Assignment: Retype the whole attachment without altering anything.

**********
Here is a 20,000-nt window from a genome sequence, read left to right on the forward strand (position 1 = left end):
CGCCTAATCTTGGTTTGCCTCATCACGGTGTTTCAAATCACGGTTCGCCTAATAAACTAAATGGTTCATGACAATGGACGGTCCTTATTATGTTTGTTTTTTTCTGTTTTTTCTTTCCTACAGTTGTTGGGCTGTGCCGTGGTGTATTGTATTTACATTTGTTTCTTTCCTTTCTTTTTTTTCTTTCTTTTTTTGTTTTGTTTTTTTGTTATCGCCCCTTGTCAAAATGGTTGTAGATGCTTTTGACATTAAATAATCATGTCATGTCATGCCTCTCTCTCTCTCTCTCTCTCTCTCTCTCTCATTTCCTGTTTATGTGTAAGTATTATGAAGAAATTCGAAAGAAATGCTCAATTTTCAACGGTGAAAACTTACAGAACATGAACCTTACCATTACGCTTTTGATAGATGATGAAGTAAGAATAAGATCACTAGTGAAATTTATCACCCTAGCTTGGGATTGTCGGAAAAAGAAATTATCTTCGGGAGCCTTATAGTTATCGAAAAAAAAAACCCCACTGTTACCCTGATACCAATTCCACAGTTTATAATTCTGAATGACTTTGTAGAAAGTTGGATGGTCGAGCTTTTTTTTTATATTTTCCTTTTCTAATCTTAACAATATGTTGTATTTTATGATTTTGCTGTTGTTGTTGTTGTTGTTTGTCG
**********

Here is a 20,000-nt window from a genome sequence, read left to right on the forward strand (position 1 = left end):
CGCCTAATCTTGGTTTGCCTCATCACGGTGTTTCAAATCACGGTTCGCCTAATAAACTAAATGGTTCATGACAATGGACGGTCCTTATTATGTTTGTTTTTTTCTGTTTTTTCTTTCCTACAGTTGTTGGGCTGTGCCGTGGTGTATTGTATTTACATTTGTTTCTTTCCTTTCTTTTTTTTCTTTCTTTTTTTGTTTTGTTTTTTTGTTATCGCCCCTTGTCAAAATGGTTGTAGATGCTTTTGACATTAAATAATCATGTCATGTCATGCCTCTCTCTCTCTCTCTCTCTCTCTCTCTCTCATTTCCTGTTTATGTGTAAGTATTATGAAGAAATTCGAAAGAAATGCTCAATTTTCAACGGTGAAAACTTACAGAACATGAACCTTACCATTACGCTTTTGATAGATGATGAAGTAAGAATAAGATCACTAGTGAAATTTATCACCCTAGCTTGGGATTGTCGGAAAAAGAAATTATCTTCGGGAGCCTTATAGTTATCGAAAAAAAAAACCCCACTGTTACCCTGATACCAATTCCACAGTTTATAATTCTGAATGACTTTGTAGAAAGTTGGATGGTCGAGCTTTTTTTTTATATTTTCCTTTTCTAATCTTAACAATATGTTGTATTTTATGATTTTGCTGTTGTTGTTGTTGTTGTTTGTCG